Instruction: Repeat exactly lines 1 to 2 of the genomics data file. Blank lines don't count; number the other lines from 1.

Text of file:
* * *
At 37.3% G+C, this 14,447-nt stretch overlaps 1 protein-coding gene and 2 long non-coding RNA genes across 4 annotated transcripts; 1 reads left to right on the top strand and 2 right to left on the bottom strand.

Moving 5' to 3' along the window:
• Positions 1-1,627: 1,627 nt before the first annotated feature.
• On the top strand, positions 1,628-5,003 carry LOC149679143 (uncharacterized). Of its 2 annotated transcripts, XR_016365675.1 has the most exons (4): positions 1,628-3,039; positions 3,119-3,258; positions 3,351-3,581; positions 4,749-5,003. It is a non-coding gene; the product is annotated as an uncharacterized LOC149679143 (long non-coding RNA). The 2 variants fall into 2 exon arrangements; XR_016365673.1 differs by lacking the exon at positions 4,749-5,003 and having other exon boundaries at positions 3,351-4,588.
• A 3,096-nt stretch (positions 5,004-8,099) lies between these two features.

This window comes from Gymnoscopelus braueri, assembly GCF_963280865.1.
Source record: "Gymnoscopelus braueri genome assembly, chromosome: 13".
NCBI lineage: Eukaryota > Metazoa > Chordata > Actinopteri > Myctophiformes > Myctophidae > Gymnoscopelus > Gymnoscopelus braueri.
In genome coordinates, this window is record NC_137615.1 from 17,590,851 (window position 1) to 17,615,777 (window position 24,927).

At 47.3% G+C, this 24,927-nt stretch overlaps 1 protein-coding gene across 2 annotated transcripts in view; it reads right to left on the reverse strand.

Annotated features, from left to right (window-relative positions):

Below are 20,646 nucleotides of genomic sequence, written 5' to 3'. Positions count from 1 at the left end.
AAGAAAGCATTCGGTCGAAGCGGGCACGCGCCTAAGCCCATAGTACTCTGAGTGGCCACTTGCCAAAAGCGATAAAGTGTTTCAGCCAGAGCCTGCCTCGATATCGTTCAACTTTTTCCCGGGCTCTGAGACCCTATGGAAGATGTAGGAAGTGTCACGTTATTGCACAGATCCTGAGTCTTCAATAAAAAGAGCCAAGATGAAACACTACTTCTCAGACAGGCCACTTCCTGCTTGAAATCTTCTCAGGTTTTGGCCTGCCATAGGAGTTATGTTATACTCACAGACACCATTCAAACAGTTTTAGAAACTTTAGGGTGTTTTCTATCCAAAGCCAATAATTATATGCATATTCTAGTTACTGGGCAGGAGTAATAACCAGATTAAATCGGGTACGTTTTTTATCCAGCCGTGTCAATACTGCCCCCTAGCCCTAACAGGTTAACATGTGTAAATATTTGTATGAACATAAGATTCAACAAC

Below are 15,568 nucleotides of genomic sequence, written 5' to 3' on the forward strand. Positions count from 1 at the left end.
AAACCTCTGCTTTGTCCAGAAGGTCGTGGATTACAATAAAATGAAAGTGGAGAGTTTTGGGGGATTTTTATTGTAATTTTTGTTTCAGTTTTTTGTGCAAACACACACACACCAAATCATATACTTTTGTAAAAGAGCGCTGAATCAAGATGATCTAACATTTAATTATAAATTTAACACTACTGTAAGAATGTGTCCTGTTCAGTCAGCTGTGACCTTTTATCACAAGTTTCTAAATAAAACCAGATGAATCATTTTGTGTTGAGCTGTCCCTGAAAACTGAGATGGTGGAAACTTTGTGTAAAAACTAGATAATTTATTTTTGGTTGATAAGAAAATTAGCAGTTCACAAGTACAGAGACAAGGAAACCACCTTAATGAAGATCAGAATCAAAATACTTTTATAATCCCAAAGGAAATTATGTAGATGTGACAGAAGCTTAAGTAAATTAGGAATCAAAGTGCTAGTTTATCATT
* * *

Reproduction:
At 37.3% G+C, this 14,447-nt stretch overlaps 1 protein-coding gene and 2 long non-coding RNA genes across 4 annotated transcripts; 1 reads left to right on the top strand and 2 right to left on the bottom strand.

Moving 5' to 3' along the window: